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Trump also claims immunity in case of classified documents |  International

Trump also claims immunity in case of classified documents | International

Donald Trump Claims Immunity Again This time he did it in the case of classified documents found in an FBI search of his Palm Beach (Florida) mansion, Mar-a-Lago, after the former president improperly retained them. Trump is seeking immunity from accusations that he illegally withheld national security documents from decisions he made in his final weeks as president. The former president's lawyers have filed multiple motions to have the case brought before Trump-appointed Judge Eileen Cannon, who has repeatedly ruled in his favor.

The claim of immunity has already been made by Trump in the Washington case where he is being tried for his failed fraud attempt against Joe Biden regarding the results of the 2020 presidential election. Both Justice Tanya Sudkhan, who heard the case, and the Court of Appeal rejected the former president's immunity in very strong terms.

“Regardless of what immunity a sitting president has, the United States only has one chief executive at a time, and that position does not grant a life sentence,” Judge Sutgen said in the first instance. “For purposes of this criminal case, former President Trump has become a citizen and has all the protections of any other criminal defendant. But any executive authority that might have protected him while he was president no longer protects him from this charge,” the appeals court's three-judge ruling said. “It would be a surprising paradox if the president, who has a constitutional duty to do so, is the only office that can challenge them with impunity,” they created.

Trump, however, has appealed to the Supreme Court and asked to freeze the case while the justices decide whether the former president is immune from prosecution for alleged crimes while in office. Jack Smith, the special counsel in charge of both the Washington and Florida cases, asked the Supreme Court to reject Trump's request and allow the process to move forward.

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The former president has already managed to delay the process and avoid sitting on the docket in the middle of the Republican primaries. Judge Sutgen had scheduled a hearing for March 4, but Trump's sources forced him to postpone it indefinitely. Now, history may be repeating itself in a Florida court handling the Mar-a-Lago documents case, which has accused Trump of 40 felonies.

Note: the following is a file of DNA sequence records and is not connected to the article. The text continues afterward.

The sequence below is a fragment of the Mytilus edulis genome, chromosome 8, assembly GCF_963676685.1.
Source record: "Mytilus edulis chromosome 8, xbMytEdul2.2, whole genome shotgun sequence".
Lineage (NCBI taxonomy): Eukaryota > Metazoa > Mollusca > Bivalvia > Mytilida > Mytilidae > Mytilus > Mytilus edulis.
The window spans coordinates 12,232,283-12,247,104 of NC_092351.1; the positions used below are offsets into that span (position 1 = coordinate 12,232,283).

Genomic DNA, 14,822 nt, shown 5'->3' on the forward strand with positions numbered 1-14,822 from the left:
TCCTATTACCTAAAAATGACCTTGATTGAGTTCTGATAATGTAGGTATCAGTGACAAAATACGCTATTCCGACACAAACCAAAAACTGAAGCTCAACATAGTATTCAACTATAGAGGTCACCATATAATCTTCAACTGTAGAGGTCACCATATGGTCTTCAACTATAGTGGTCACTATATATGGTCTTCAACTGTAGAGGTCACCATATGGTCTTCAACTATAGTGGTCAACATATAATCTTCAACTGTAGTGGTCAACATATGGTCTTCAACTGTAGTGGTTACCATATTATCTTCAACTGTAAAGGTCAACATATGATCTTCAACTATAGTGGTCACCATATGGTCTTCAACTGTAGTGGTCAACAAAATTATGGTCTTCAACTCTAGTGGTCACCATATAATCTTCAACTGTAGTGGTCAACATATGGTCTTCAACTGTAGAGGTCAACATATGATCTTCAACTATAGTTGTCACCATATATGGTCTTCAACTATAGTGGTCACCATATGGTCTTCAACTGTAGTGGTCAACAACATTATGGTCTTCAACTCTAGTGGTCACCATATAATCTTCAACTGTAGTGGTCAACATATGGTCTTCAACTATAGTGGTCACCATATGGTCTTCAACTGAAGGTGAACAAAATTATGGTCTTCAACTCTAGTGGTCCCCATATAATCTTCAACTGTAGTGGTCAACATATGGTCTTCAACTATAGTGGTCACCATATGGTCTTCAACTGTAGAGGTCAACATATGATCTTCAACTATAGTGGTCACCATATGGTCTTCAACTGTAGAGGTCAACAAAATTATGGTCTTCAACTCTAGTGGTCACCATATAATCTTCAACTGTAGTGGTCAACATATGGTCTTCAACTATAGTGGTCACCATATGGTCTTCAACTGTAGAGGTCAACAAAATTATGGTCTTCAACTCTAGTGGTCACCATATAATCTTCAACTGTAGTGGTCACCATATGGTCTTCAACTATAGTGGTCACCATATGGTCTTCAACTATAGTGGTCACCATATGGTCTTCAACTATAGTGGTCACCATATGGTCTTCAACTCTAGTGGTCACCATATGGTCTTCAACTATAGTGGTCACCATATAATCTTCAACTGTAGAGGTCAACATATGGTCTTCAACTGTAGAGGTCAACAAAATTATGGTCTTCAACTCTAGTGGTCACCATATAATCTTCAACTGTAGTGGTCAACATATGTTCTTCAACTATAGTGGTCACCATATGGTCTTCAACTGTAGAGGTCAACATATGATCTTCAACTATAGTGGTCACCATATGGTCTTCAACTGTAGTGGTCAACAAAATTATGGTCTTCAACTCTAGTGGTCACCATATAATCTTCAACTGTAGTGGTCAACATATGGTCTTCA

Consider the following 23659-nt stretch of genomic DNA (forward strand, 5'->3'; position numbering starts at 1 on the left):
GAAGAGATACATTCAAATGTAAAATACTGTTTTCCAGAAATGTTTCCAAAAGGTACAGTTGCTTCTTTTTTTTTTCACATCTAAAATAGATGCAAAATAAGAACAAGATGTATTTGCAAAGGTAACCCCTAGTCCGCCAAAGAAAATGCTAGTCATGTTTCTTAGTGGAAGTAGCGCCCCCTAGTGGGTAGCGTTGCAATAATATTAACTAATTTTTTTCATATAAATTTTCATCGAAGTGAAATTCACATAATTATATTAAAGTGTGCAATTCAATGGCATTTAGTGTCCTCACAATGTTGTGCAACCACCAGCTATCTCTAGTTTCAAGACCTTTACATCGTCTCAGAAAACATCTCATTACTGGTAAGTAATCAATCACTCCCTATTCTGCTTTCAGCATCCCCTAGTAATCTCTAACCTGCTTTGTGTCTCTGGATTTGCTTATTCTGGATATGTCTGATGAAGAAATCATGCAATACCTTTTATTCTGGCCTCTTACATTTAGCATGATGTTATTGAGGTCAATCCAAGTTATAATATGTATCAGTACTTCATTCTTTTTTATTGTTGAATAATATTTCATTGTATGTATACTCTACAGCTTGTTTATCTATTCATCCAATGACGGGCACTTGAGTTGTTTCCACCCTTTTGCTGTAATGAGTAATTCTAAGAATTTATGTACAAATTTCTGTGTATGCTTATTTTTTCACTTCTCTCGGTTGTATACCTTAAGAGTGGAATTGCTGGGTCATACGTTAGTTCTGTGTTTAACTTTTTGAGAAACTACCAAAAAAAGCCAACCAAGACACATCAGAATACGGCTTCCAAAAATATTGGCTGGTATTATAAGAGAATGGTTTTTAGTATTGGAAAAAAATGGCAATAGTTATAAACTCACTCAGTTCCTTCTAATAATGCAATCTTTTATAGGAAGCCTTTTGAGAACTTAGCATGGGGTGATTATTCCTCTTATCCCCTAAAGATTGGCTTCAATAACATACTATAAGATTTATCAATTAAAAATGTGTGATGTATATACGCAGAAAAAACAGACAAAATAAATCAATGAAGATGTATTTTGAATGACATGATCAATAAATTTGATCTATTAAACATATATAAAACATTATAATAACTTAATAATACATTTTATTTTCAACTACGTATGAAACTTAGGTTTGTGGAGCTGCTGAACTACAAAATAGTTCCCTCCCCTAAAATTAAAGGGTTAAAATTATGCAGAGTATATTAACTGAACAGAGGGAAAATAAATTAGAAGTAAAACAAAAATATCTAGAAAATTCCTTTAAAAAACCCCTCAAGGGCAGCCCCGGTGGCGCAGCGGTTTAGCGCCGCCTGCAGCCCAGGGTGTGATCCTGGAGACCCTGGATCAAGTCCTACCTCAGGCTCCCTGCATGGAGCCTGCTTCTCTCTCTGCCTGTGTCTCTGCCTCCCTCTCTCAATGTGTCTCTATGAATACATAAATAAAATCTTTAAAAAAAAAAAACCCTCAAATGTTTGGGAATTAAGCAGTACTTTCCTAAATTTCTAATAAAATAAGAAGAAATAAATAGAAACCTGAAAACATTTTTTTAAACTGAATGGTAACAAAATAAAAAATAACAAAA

Whether Judge Cannon agrees or denies her, but Trump's attorneys appeal, the case will be delayed and will be held early after the originally scheduled date of May 20. The judge adjourned the hearing to March 1 regarding the trial schedule.

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Trump, the favorite for the Republican presidential nomination, wants to avoid being judged in the dock before the election. He could delay the cases and, if elected, order the dismissal of charges in two federal cases. If he is convicted in the New York trial and has a somewhat troubled time in the Atlanta (Georgia) trial, he may try to exonerate himself.

Briefs submitted by Trump's attorneys before Judge Cannon cite various reasons for the suspension of the case. In one of themThe appointment and funding of Special Prosecutor Jack Smith is said to be illegal. In another, it is indicated The charges conflict with another U.S. law related to the use of presidential records. Trump's lawyers have also requested that the case be dismissed because, in their opinion, the charges are too vague and therefore unconstitutional. According to another letter. They are seeking the file for due process violations and “selective and retaliatory” harassment.

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Another petition alleges precisely presidential dispensation. “The allegations revolve around his alleged decision to designate records private under the Presidential Records Act (PRA) and to move records from the White House to Mar-a-Lago,” prosecutors note. Because the decision was made while Trump was still in office, they wrote, “this is an official act that is subject to presidential immunity.” Prosecutors described the claim for immunity as “frivolous” in an earlier response, pointing out that the alleged conduct occurred after Trump left the White House because he ignored requests to return the documents.

Cannon is giving prosecutors until March 7 to respond to the allegations, which already gives an idea that could help delay the process.

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